BBC Homepage World Service Education
BBC Homepagelow graphics version | feedback | help
BBC News Online
 You are in: UK: Northern Ireland
Front Page 
World 
UK 
England 
Northern Ireland 
Scotland 
Wales 
UK Politics 
Business 
Sci/Tech 
Health 
Education 
Entertainment 
Talking Point 
In Depth 
AudioVideo 


The BBC's David Eades
"Stopped by only a thin line of police"
 real 28k

Monday, 24 April, 2000, 14:24 GMT 15:24 UK
Marchers praised by Commission
Apprentice Boys'  Ormeau march re-routed again
Apprentice Boys' Ormeau march re-routed again
Northern Ireland's Protestant marching season has started peacefully but the dispute over parades on Belfast's Ormeau Road remains unresolved.

The new chairman of the Northern Ireland Parades Commission praised the behaviour of the Apprentice Boys of Derry, after they abided by the decision banning their parade from the mainly nationalist lower Ormeau Road.

There was a low key security presence at the Ormeau Road parade where about 20 members of the Protestant loyal order and one marching band took part in their district parade.

About 6,000 Apprentice Boys at district parades around Northern Ireland then joined the first major demonstration of the marching season at Tobermore in County Londonderry.


New Parades Commission chairman Tony Holland
Holland: Each parade is considered in its own context
Commission chairman Tony Holland said he was impressed by "the dignity of the Apprentice Boys in the face of a decision which was obviously disappointing for them".

He added that while the stalled political process was of great concern he was optimistic that the marching issue could still be resolved.

"I believe there is still a lot of hope and I also believe that each application has to be taken in its own context. The context in the future could be quite different.

"This was one decision about one parade at this particular moment in time.

"There has been a series of dialogues which has taken place between both parties over the intervening period and it has not been as positive as I would have wished.

"The Commission also felt that the disorder that took place last year would not at this moment in time be the right thing to see again today," Mr Holland said.

The Parades Commission had said it decided to restrict the Ormeau parade so that it could not cross the Ormeau Bridge and go into the lower Ormeau area "reluctantly".

It said its decision was due in part to the "violent scenes" arising from an anti-parades protest against an August Apprentice Boys parade which was allowed to proceed onto the lower Ormeau Road.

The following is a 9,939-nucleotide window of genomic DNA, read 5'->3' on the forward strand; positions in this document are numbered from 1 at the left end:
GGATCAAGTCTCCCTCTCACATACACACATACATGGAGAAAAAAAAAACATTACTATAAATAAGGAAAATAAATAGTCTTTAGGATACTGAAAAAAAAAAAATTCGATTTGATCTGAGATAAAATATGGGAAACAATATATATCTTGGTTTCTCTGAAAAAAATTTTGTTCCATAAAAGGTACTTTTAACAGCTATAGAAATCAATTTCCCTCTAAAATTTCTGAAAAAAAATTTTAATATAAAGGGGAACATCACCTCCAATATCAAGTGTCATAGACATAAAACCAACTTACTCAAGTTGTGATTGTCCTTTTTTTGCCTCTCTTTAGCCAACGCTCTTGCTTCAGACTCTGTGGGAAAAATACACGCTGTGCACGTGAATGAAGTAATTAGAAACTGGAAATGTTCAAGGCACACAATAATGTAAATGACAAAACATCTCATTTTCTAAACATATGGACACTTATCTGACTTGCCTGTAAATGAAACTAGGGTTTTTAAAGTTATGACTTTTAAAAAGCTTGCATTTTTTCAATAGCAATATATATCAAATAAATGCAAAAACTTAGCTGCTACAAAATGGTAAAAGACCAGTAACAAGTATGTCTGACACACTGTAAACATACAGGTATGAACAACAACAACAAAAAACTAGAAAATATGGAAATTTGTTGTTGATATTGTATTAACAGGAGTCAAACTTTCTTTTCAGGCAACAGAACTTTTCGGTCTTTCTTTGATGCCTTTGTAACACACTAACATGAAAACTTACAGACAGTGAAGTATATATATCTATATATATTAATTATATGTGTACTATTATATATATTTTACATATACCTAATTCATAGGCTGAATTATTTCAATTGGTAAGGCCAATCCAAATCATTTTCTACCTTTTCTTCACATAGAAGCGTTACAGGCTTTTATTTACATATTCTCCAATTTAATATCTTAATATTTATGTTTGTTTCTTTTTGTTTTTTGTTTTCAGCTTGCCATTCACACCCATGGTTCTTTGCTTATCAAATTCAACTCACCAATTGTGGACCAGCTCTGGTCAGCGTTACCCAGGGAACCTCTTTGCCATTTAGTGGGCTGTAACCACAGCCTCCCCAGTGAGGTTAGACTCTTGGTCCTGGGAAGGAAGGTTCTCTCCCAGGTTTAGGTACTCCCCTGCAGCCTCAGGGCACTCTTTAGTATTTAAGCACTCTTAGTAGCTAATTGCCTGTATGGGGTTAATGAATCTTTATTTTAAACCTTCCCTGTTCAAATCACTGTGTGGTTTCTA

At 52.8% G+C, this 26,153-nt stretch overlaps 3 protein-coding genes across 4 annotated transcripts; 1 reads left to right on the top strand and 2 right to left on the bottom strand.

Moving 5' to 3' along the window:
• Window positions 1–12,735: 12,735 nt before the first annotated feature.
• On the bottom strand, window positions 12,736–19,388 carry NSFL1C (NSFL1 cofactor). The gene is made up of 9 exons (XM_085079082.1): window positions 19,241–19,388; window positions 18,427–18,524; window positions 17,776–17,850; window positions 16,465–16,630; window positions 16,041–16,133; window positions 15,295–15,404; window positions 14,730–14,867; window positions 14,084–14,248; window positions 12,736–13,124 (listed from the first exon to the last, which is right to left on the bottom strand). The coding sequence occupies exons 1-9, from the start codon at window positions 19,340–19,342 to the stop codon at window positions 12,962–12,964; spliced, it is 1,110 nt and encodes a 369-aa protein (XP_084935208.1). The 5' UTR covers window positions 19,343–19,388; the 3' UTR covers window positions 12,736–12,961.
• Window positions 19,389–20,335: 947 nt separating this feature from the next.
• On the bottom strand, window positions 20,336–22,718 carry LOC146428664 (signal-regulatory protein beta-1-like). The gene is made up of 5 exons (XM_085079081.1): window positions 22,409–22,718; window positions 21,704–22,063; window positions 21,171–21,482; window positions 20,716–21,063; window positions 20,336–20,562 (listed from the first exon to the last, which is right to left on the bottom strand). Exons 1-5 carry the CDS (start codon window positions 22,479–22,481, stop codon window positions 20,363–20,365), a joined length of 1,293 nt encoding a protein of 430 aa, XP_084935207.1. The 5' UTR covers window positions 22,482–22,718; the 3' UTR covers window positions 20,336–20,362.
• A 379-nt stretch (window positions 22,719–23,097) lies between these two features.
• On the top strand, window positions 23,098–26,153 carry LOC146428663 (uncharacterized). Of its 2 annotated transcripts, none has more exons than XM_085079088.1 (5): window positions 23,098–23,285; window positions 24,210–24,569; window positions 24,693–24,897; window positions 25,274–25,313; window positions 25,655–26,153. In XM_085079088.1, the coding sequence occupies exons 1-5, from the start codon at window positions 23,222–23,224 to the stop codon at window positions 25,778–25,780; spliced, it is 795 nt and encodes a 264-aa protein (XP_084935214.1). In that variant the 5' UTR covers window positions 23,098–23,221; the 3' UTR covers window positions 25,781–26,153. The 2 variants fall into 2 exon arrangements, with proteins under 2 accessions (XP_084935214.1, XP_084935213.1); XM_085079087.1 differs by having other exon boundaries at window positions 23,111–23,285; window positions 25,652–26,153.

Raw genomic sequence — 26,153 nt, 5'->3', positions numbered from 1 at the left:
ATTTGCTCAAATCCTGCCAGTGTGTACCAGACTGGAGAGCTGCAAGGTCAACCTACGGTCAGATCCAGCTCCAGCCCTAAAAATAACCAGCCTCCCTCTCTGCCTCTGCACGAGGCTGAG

Nationalist demonstrators were moved from the route by the security forces.

Just two police landrovers attended Monday's Ormeau march.

The marchers stopped at a small security force barricade on the Ormeau Bridge manned by a thin line of police officers to hand a letter of protest.

Call for 'accommodation'

Apprentice Boys spokesman Tommy Cheevers called on the Lower Ormeau Concerned Community residents group (LOCC) to adopt a more tolerant and accommodating position so that the annual parade could go ahead along its proposed route next year.


Apprentice Boys spokesman Tommy Cheevers
Cheevers: "We can't talk about no parades"
He added that he wanted to state for the record that the Apprentice Boys were willing to take part in further talks with the Lower Ormeau Concerned Community, but not to "negotiate apartheid" between the two communities.

"We want to ask the LOCC, do they want to share this society, or are they going to pursue over the past ten months and 18 meetings of telling me that my culture is not welcome here, whatsoever?

"I can't go into dialogue about no parades. There has to be some accommodation or we just can't move this society forward," Mr Cheevers said.

'Refusal to compromise'

LOCC spokesman John Gormley accused the Apprentice Boys of refusing to compromise.

"We're facing a situation when the Apprentice Boys are only willing to talk about their parades in the context of them going ahead, and there is no room for any compromise and no search for alternatives on their part.

"In the present context it is quite obvious there is not going to be a resolution over parades," he said.

The marching season, during which some controversial parades have raised tensions in previous years, has started this year against a backdrop of political stalemate in Northern Ireland.

The British and Irish prime ministers have held meetings with the political parties, and their officials are working to find a way to move the peace process forward.

But there is still no sign of any plan that could help to resolve the dispute between unionists and republicans over paramilitary decommissioning and sharing power in government.

The issue of when the paramilitaries should start decommissioning has dogged the parties since they signed the Good Friday Agreement in April 1998 and deadlocked the peace process since the suspension of Northern Ireland's political institutions in February.

Search BBC News Online

Advanced search options
Launch console
BBC RADIO NEWS
BBC ONE TV NEWS
WORLD NEWS SUMMARY
PROGRAMMES GUIDE
See also:

17 Apr 00 | Northern Ireland
Parade restrictions follow tension
23 Apr 00 | Northern Ireland
Blair holds key to peace - Sinn Fein
26 Nov 99 | Northern Ireland
Community activist wins protection
06 Aug 99 | Northern Ireland
Parades dispute flares up in Belfast
Internet links:


The BBC is not responsible for the content of external internet sites

Links to other Northern Ireland stories are at the foot of the page.


E-mail this story to a friend

Links to more Northern Ireland stories